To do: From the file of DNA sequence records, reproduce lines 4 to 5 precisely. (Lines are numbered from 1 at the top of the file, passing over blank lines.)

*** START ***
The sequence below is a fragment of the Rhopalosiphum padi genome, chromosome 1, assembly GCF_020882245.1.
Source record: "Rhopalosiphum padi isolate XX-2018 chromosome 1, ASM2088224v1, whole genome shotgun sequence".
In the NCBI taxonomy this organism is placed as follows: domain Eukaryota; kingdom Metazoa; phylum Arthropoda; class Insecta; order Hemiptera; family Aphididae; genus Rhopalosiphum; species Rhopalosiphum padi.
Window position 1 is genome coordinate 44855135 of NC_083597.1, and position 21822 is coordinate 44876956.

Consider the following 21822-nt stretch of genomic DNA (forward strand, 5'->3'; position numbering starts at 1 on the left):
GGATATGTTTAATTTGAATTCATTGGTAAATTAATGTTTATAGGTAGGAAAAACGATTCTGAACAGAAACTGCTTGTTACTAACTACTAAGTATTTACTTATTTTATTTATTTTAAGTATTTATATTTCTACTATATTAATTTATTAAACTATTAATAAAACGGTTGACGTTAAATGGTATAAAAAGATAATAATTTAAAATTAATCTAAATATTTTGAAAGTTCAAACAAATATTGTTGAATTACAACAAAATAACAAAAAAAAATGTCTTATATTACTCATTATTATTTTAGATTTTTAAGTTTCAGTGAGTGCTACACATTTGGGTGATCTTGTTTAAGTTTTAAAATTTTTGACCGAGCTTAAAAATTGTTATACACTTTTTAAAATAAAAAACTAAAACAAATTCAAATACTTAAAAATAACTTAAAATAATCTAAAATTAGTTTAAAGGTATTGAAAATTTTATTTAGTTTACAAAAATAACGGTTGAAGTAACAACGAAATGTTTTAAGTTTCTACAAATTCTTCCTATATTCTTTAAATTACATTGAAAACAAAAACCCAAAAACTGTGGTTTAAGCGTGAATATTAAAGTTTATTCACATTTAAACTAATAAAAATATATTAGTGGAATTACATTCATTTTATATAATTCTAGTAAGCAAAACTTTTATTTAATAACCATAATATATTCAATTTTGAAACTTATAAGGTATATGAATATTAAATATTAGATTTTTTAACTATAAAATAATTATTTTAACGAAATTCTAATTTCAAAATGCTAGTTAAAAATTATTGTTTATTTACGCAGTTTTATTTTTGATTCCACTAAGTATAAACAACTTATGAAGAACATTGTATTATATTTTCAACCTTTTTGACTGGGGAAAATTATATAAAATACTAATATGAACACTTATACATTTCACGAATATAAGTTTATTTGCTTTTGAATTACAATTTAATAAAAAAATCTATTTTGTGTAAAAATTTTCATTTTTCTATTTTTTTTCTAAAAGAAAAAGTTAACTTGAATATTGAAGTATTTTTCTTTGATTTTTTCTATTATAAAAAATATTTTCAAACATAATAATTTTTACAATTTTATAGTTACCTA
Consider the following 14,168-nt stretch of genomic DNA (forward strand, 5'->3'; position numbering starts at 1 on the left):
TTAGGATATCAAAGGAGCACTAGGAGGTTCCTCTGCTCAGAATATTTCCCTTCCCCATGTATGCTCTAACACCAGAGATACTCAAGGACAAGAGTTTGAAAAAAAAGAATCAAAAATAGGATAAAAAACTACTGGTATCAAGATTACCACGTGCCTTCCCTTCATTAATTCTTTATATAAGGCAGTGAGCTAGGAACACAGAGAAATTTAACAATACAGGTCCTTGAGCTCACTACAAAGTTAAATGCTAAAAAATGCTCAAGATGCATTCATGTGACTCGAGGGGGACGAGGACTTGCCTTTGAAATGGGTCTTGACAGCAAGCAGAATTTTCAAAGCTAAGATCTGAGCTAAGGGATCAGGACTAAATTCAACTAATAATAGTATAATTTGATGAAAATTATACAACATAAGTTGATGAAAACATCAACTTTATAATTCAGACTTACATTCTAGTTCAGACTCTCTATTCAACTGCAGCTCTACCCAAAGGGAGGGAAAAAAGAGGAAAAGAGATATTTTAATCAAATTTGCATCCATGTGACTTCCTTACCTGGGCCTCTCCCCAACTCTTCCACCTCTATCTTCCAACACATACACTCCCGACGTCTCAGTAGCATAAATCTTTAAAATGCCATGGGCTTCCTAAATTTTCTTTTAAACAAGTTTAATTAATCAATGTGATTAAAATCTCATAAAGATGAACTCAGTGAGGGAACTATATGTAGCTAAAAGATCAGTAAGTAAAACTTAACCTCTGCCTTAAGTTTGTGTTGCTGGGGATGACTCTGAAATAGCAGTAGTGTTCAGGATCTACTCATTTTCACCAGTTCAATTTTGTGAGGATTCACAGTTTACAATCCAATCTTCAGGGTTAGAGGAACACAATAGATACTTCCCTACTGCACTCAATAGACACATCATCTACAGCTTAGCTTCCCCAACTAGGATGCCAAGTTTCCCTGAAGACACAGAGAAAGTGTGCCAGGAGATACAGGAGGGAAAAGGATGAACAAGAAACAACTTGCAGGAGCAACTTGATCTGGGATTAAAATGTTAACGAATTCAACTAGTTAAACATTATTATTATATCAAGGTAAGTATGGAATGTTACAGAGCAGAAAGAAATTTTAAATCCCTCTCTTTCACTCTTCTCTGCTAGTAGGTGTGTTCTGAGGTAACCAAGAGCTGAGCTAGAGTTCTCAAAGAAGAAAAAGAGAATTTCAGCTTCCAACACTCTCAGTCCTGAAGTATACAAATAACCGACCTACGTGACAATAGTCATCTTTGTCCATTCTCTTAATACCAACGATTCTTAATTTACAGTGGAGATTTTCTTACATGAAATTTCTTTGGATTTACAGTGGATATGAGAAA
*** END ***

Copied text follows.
Window position 1 is genome coordinate 44855135 of NC_083597.1, and position 21822 is coordinate 44876956.

Consider the following 21822-nt stretch of genomic DNA (forward strand, 5'->3'; position numbering starts at 1 on the left):